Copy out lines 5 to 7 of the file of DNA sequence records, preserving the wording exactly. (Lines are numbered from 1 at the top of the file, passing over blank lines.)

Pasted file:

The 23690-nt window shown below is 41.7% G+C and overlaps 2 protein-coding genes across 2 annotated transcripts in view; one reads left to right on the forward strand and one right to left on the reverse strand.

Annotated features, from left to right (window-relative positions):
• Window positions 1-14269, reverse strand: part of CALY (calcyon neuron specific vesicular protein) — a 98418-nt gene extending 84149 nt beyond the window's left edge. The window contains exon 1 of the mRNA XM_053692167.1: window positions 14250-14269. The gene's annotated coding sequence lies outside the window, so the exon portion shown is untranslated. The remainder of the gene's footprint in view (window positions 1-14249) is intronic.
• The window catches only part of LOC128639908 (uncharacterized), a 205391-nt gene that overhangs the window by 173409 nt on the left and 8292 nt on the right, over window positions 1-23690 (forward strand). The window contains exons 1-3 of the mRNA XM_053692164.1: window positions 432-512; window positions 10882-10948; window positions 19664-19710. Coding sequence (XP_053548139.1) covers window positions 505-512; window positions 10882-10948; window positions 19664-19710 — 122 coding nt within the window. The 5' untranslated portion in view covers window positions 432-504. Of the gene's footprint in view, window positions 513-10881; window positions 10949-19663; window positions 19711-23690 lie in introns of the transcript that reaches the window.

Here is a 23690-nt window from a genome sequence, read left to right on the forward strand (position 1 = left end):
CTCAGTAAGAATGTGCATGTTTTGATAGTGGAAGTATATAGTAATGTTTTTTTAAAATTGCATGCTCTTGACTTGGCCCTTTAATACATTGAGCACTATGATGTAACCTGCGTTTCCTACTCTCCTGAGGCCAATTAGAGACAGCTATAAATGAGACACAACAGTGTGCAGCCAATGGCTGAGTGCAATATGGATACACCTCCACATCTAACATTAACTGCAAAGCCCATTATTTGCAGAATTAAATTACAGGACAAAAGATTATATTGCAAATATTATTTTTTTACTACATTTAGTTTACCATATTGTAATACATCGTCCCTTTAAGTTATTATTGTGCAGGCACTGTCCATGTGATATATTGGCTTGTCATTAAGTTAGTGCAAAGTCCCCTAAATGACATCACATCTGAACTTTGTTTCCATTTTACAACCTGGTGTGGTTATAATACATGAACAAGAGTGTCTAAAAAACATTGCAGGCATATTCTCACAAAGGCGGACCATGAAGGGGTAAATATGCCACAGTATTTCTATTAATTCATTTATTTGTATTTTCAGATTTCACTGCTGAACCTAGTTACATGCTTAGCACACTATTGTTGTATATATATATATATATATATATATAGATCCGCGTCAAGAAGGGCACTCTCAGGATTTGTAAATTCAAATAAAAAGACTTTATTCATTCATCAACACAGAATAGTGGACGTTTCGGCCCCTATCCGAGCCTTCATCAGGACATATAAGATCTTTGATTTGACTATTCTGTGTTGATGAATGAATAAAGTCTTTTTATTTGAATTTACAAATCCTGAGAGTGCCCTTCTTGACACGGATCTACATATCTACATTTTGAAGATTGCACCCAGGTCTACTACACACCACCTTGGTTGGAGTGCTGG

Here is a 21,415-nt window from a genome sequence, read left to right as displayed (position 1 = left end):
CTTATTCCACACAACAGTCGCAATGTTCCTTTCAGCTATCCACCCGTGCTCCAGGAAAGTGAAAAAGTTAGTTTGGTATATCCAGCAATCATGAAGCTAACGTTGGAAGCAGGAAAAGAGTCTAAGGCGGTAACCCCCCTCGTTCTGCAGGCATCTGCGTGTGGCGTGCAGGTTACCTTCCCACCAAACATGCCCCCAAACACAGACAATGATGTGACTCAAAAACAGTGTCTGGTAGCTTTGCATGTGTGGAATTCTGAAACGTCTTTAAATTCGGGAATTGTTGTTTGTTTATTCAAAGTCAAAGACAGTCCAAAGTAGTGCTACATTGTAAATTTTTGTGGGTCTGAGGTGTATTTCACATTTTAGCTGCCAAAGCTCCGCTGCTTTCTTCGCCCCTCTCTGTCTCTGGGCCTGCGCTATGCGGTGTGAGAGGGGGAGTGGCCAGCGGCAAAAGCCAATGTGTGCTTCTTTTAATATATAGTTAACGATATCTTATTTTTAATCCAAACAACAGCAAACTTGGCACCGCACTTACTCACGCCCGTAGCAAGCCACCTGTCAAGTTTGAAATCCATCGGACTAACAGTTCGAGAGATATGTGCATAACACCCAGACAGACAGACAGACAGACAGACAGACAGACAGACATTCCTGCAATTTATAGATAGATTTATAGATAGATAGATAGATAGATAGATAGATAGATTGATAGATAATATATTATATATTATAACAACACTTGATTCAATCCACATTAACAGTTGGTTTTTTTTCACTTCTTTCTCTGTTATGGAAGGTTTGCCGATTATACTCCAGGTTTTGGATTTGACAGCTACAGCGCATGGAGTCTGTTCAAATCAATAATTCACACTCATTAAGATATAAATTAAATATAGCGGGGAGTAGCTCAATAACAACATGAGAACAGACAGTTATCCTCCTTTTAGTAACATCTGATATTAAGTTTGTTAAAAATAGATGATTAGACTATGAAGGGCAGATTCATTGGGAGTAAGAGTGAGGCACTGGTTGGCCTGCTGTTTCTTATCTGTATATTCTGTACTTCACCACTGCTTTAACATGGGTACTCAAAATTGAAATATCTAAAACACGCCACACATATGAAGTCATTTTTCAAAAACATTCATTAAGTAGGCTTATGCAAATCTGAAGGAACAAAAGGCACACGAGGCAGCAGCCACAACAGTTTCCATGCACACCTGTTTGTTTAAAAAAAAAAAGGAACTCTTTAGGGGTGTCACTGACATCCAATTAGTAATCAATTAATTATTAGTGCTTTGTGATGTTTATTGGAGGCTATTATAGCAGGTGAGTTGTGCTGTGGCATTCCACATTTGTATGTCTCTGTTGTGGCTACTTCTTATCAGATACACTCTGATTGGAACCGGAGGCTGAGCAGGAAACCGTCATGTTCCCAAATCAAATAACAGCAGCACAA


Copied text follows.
Here is a 23690-nt window from a genome sequence, read left to right on the forward strand (position 1 = left end):
CTCAGTAAGAATGTGCATGTTTTGATAGTGGAAGTATATAGTAATGTTTTTTTAAAATTGCATGCTCTTGACTTGGCCCTTTAATACATTGAGCACTATGATGTAACCTGCGTTTCCTACTCTCCTGAGGCCAATTAGAGACAGCTATAAATGAGACACAACAGTGTGCAGCCAATGGCTGAGTGCAATATGGATACACCTCCACATCTAACATTAACTGCAAAGCCCATTATTTGCAGAATTAAATTACAGGACAAAAGATTATATTGCAAATATTATTTTTTTACTACATTTAGTTTACCATATTGTAATACATCGTCCCTTTAAGTTATTATTGTGCAGGCACTGTCCATGTGATATATTGGCTTGTCATTAAGTTAGTGCAAAGTCCCCTAAATGACATCACATCTGAACTTTGTTTCCATTTTACAACCTGGTGTGGTTATAATACATGAACAAGAGTGTCTAAAAAACATTGCAGGCATATTCTCACAAAGGCGGACCATGAAGGGGTAAATATGCCACAGTATTTCTATTAATTCATTTATTTGTATTTTCAGATTTCACTGCTGAACCTAGTTACATGCTTAGCACACTATTGTTGTATATATATATATATATATATATATAGATCCGCGTCAAGAAGGGCACTCTCAGGATTTGTAAATTCAAATAAAAAGACTTTATTCATTCATCAACACAGAATAGTGGACGTTTCGGCCCCTATCCGAGCCTTCATCAGGACATATAAGATCTTTGATTTGACTATTCTGTGTTGATGAATGAATAAAGTCTTTTTATTTGAATTTACAAATCCTGAGAGTGCCCTTCTTGACACGGATCTACATATCTACATTTTGAAGATTGCACCCAGGTCTACTACACACCACCTTGGTTGGAGTGCTGG

Here is a 21,415-nt window from a genome sequence, read left to right as displayed (position 1 = left end):